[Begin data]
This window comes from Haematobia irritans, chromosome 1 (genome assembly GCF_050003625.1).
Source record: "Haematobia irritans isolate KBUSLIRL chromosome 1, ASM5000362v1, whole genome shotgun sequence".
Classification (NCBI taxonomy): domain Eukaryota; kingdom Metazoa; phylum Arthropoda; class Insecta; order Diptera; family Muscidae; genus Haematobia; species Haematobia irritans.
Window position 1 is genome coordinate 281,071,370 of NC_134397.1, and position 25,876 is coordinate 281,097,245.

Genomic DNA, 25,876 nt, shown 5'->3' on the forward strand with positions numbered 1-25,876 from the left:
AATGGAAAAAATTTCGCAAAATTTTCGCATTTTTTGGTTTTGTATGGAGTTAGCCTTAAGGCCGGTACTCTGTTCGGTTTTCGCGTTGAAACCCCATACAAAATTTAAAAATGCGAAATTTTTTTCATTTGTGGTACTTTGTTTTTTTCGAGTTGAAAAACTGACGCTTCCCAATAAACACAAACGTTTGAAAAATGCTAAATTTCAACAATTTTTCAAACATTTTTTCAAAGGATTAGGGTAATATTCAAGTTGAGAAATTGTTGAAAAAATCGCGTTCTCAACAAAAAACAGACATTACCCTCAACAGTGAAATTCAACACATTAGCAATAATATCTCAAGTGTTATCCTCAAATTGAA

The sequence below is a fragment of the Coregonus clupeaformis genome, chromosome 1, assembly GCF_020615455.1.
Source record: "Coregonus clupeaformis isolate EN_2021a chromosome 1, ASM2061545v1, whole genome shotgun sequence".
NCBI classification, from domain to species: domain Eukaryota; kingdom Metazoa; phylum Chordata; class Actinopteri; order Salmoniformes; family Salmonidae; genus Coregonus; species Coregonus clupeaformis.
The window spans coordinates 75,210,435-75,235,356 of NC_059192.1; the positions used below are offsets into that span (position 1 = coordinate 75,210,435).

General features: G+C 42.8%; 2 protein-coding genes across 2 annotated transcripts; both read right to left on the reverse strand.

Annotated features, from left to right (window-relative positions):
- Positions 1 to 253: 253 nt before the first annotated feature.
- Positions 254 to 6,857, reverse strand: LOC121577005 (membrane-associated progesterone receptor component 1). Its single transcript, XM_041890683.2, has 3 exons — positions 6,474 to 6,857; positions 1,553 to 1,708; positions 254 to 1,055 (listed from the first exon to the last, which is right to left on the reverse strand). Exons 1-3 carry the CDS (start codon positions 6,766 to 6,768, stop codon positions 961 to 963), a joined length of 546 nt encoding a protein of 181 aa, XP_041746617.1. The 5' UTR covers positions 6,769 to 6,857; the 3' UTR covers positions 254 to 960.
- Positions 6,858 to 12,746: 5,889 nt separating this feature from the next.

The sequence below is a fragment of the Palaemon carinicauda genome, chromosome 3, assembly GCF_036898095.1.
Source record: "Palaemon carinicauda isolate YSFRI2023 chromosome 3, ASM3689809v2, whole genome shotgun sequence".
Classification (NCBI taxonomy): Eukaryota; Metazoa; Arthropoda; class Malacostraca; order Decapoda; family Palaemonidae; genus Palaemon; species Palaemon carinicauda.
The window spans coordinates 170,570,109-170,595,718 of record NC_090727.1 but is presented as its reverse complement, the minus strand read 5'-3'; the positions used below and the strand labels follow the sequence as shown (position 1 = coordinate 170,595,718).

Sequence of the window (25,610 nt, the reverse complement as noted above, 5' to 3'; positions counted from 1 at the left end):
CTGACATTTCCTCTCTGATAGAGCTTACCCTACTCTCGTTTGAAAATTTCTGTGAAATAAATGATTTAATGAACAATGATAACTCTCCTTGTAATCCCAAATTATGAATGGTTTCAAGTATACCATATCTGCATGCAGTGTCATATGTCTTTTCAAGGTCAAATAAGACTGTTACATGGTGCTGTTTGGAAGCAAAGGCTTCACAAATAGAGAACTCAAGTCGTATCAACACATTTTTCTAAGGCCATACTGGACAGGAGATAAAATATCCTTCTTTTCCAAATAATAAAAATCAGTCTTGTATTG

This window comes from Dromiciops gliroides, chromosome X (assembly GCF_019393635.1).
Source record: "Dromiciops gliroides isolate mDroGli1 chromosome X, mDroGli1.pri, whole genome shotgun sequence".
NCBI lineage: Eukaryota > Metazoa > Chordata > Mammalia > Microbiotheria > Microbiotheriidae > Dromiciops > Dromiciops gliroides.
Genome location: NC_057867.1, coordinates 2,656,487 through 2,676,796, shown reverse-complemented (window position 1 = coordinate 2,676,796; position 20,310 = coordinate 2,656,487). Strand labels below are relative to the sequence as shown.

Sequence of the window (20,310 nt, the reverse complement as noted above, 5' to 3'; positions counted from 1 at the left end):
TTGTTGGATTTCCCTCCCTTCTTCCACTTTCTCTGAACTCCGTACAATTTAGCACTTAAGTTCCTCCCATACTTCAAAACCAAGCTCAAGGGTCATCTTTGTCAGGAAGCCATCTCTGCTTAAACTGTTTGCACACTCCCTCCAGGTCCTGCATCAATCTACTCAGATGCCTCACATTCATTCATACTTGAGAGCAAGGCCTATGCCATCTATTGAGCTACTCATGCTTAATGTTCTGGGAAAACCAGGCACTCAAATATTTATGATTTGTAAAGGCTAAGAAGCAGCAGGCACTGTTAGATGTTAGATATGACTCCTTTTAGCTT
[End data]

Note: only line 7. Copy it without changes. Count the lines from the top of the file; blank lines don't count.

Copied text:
The sequence below is a fragment of the Coregonus clupeaformis genome, chromosome 1, assembly GCF_020615455.1.